Book ReviewsBritish authors

Eye Opening Tale of Stitchers and Ringers

A Single Thread by Tracy Chevalier

If you’ve ever taken up  painting, playing a musical instrument or cross stitch, then you’ll know how utterly absorbing these activities can be. 

In A Single Thread, Tracy Chevalier shows how engrossing yourself in an interest can also be a form of salvation.

A Single ThreadIt’s embroidery that comes to the rescue for the protagonist, Violet Speedwell.  It rescues her from a life where her only choices are to stay at home with her over-bearing embittered mother or live hand-to-mouth in a draughty boarding house and drudge each day as a typist. 

Violet is what the newspapers of the 1930s labelled a “surplus woman”: unmarried and likely to remain so because vast numbers of eligible men died during World War 1.  The war was a double tragedy for Violet, both her fiancée and brother having fallen at Passchendale. She is still mourning their loss 16 years later.

Desperate to get away from the stultifying atmosphere of home, she moves to Winchester to take up a secretarial job. But still she feels she is living only half a life. 

I felt as if I were in a deep hole that took me so long to climb out of. It was as if I were sleepwalking, awake but unable to say anything or do anything to make my life come to to life again.

It isn’t until she visits the cathedral and discovers the broderers, a group of women creating intricate canvas embroidery for kneelers and cushions, that she finds fulfilment and friendship. 

Under the mentorship of the group’s founder Louisa Pesel, Violet flourishes.  Her nights at the boarding house are no longer an ordeal when she has her stitches to practice. She gains the confidence to negotiate higher wages from her employer and to handle her mother’s demands. Romance beckons in the shape of a bell ringer at the cathedral, though it’s a forbidden love since Arthur Knight is already married.


A Celebration of Stitches 

The story is reasonable though ideally I would have preferred more drama and greater variety in pace. The elements did exist. For example, there’s a stalker who accosts Violet in a field and again near the Cathedral one dark night (no prizes for guessing who comes to her rescue!).

There’s also tension within the borderers because of one member who’s very bossy. And we have a lesbian love affair that raises eyebrows in the ultra conservative cloistered world of Winchester.

Unfortunately they all seem to fizzle out too quickly.  

But I’ll forgive Tracy Chevalier because there were two aspects of this novel that were simply wonderful. 

This is a writer who can take an artist or a great work of art and pluck from her research a story of its creation that is rich in detail and historically accurate. A Girl In A Pearl Earring opened up the world of Vermeer and a later novel, The Lady and the Unicorn, delved into the world of tapestry weavers in sixteenth century Brussels.

In A Single Thread she turns her attention to the work of Broderers’ Guild  in Winchester. The members took inspiration from the Cathedral’s medieval tiles; using cross, tent and rice stitches to form intricate patters of medallions, Celtic knots, trees of life and flowers.  The kneelers, cushions and alms bags had a practical purpose – they were used everyday by the congregation and clergy – but they also wanted them to be beautiful, as befitting the grandeur of the Cathedral.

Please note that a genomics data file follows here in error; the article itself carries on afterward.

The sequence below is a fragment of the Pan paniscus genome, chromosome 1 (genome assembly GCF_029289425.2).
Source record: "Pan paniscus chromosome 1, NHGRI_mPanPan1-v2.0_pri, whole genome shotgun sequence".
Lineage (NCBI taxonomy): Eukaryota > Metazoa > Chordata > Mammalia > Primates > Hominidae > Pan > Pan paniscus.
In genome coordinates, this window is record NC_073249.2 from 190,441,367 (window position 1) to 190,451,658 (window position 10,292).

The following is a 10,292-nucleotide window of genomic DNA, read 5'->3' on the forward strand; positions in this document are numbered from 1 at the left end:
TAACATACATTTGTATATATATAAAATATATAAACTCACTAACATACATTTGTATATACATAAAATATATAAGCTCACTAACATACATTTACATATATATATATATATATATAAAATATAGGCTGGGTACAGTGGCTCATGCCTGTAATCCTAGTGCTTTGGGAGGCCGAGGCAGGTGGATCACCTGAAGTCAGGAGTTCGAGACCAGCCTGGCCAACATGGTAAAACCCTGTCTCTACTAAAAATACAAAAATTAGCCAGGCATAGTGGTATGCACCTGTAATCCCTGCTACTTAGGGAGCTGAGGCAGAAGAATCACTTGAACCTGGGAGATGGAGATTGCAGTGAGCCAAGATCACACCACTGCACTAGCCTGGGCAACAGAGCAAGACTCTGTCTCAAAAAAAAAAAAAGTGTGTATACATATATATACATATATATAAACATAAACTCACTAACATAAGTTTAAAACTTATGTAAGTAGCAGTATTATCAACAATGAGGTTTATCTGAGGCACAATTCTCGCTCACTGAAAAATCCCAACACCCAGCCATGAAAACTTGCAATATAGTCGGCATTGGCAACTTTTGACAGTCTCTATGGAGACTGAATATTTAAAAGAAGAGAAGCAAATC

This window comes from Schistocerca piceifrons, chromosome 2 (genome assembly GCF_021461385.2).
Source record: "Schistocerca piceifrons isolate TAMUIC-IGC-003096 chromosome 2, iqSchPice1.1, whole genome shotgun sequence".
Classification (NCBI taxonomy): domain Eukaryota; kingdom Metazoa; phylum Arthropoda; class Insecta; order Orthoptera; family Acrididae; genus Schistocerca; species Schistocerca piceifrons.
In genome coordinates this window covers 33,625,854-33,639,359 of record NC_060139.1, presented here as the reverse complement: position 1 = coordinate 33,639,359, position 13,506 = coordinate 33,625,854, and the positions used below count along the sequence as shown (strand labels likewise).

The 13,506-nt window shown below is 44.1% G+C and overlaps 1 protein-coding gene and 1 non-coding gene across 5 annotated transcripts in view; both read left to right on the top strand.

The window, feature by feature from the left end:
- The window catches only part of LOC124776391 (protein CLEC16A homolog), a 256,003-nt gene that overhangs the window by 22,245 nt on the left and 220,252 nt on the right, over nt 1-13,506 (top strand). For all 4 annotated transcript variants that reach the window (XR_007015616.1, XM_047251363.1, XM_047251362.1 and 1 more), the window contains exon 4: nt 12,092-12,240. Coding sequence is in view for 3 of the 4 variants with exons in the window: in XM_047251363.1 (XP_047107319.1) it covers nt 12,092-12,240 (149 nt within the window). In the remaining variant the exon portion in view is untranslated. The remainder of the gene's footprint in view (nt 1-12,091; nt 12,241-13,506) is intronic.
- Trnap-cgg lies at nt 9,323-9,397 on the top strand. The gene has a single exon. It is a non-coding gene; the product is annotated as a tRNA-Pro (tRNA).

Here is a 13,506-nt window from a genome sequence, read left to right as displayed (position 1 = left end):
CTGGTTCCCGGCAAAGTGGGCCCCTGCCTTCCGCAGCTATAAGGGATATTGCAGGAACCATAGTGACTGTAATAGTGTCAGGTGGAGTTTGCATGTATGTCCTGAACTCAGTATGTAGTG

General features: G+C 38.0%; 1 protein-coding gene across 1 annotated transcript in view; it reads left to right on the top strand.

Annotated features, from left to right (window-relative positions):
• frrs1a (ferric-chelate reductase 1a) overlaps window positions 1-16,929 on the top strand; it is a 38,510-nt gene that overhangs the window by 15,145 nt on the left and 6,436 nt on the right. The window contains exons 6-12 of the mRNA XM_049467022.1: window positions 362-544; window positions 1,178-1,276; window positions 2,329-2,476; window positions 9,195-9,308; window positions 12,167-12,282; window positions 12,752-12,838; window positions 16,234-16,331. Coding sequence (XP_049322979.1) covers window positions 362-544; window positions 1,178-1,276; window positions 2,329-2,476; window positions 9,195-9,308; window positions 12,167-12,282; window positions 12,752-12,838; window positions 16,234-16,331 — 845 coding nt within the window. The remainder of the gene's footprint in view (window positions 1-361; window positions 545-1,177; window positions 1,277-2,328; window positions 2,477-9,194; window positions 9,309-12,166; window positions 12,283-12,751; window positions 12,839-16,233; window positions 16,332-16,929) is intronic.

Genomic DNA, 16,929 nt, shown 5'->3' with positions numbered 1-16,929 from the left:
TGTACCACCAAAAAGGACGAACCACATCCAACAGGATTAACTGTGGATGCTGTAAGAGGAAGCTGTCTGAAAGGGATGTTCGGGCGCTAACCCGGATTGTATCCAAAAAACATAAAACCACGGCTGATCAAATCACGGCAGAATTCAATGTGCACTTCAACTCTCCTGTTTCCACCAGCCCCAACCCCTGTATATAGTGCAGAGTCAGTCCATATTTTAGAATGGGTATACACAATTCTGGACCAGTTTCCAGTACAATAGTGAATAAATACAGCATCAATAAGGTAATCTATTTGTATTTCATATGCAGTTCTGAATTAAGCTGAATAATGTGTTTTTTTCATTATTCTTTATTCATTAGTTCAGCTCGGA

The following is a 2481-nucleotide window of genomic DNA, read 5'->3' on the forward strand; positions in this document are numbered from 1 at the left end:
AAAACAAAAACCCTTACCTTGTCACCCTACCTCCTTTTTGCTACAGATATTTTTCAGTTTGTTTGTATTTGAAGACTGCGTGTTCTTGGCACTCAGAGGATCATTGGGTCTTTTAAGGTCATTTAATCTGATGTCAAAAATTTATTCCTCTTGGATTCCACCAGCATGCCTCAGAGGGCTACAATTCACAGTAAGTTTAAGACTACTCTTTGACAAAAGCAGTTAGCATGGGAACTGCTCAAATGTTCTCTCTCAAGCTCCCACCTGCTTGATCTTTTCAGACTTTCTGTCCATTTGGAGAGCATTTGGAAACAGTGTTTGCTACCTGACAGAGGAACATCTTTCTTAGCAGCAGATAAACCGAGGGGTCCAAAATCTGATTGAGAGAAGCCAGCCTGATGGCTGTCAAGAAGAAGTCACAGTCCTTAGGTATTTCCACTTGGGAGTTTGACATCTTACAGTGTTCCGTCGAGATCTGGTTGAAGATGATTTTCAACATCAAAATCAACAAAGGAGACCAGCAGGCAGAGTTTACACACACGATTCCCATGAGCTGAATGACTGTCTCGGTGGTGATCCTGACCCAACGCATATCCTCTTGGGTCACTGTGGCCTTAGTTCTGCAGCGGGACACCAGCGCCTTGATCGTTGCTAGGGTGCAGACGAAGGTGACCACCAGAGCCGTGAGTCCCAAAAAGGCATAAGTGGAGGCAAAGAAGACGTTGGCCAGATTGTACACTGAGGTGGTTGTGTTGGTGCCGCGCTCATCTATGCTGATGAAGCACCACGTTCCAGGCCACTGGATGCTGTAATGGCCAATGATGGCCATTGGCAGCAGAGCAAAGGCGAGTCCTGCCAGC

A Single Thread

Tracy Chevalier shows how this is a painstaking exercise, demanding precision and attention to detail but get it right and the canvas comes alive. As Violet discovers:

…once you were skilled enough, you could settle into it and empty your mind of all but the work in front of you. Life then boiled down to a row of blue stitches that became a long braid across the canvas, or a sunburst of red that became a flower. 

It’s hardly surprising that Violet finds stitching more satisfying than typing contracts. 

I’ve tried tapestry work myself and would have loved Louisa Pesel as a tutor. I doubt however that my work would be anywhere near the standard of those cathedral stitchers. But I’d have more of a chance at proficiency in embroidery than I would at bell ringing.

 Ringing the Changes

I’m rather like Violet when she has her first introduction to ringing:

She could not make out any pattern in these bells ≠ though each was clearly struck they seemed to clatter over each other in no particular order. Yet they were deliberate, not chaotic. It was like listening to people speaking German and sensing there was a grammar and structure, a rhythm and logic to it, even if you could not understand the meaning. 

Arthur tries to explain:

We start by ringing the five bells down the scale, one after the other. These are called rounds. Then we switch the order of two of the bells, so that each sequence of bells is different from the last. We call them changes. One of the rules of change-ringing is that no sequence is repeated.

It’s all to do with maths apparently and something called factorials. Don’t ask me to explain; I can only just cope with fractions and equations. I suppose the only way to really understand what’s going on is to climb up into a bell tower and watch the ringers in action. I wonder whether Tracy Chevalier did that as part of her research? Since I’m highly unlikely to summon up enough courage to climb so high I shall just learn to appreciate the magnificence of the sound that comes out of that tower.